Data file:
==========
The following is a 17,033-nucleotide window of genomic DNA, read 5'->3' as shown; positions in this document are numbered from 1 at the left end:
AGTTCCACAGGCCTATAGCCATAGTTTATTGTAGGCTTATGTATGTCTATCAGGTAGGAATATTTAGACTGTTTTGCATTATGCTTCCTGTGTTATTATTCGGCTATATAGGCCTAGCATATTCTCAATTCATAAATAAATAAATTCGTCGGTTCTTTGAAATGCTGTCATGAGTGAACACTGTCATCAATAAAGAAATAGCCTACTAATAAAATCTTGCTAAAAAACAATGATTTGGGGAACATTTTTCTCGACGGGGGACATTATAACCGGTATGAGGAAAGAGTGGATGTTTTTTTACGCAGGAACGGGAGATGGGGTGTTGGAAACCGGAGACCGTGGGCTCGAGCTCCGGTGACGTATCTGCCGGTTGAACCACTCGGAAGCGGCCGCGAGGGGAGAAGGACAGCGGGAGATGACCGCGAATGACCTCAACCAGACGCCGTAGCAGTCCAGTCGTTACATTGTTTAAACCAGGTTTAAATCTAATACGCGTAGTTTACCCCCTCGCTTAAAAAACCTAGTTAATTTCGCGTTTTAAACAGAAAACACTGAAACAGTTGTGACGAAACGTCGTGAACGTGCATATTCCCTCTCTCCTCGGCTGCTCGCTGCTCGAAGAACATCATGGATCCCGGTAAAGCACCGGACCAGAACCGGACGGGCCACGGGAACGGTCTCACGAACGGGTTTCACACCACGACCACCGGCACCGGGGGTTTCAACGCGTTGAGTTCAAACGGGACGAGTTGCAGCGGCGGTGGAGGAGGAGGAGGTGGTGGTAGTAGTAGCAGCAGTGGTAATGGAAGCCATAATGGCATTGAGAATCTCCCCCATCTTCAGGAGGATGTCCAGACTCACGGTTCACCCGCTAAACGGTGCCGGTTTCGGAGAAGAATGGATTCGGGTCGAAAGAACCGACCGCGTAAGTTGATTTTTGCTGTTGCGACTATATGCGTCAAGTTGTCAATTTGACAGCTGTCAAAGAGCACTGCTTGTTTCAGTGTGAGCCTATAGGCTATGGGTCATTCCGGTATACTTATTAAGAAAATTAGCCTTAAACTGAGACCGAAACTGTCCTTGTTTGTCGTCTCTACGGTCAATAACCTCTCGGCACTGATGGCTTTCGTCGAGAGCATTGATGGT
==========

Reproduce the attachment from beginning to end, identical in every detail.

The following is a 17,033-nucleotide window of genomic DNA, read 5'->3' as shown; positions in this document are numbered from 1 at the left end:
AGTTCCACAGGCCTATAGCCATAGTTTATTGTAGGCTTATGTATGTCTATCAGGTAGGAATATTTAGACTGTTTTGCATTATGCTTCCTGTGTTATTATTCGGCTATATAGGCCTAGCATATTCTCAATTCATAAATAAATAAATTCGTCGGTTCTTTGAAATGCTGTCATGAGTGAACACTGTCATCAATAAAGAAATAGCCTACTAATAAAATCTTGCTAAAAAACAATGATTTGGGGAACATTTTTCTCGACGGGGGACATTATAACCGGTATGAGGAAAGAGTGGATGTTTTTTTACGCAGGAACGGGAGATGGGGTGTTGGAAACCGGAGACCGTGGGCTCGAGCTCCGGTGACGTATCTGCCGGTTGAACCACTCGGAAGCGGCCGCGAGGGGAGAAGGACAGCGGGAGATGACCGCGAATGACCTCAACCAGACGCCGTAGCAGTCCAGTCGTTACATTGTTTAAACCAGGTTTAAATCTAATACGCGTAGTTTACCCCCTCGCTTAAAAAACCTAGTTAATTTCGCGTTTTAAACAGAAAACACTGAAACAGTTGTGACGAAACGTCGTGAACGTGCATATTCCCTCTCTCCTCGGCTGCTCGCTGCTCGAAGAACATCATGGATCCCGGTAAAGCACCGGACCAGAACCGGACGGGCCACGGGAACGGTCTCACGAACGGGTTTCACACCACGACCACCGGCACCGGGGGTTTCAACGCGTTGAGTTCAAACGGGACGAGTTGCAGCGGCGGTGGAGGAGGAGGAGGTGGTGGTAGTAGTAGCAGCAGTGGTAATGGAAGCCATAATGGCATTGAGAATCTCCCCCATCTTCAGGAGGATGTCCAGACTCACGGTTCACCCGCTAAACGGTGCCGGTTTCGGAGAAGAATGGATTCGGGTCGAAAGAACCGACCGCGTAAGTTGATTTTTGCTGTTGCGACTATATGCGTCAAGTTGTCAATTTGACAGCTGTCAAAGAGCACTGCTTGTTTCAGTGTGAGCCTATAGGCTATGGGTCATTCCGGTATACTTATTAAGAAAATTAGCCTTAAACTGAGACCGAAACTGTCCTTGTTTGTCGTCTCTACGGTCAATAACCTCTCGGCACTGATGGCTTTCGTCGAGAGCATTGATGGT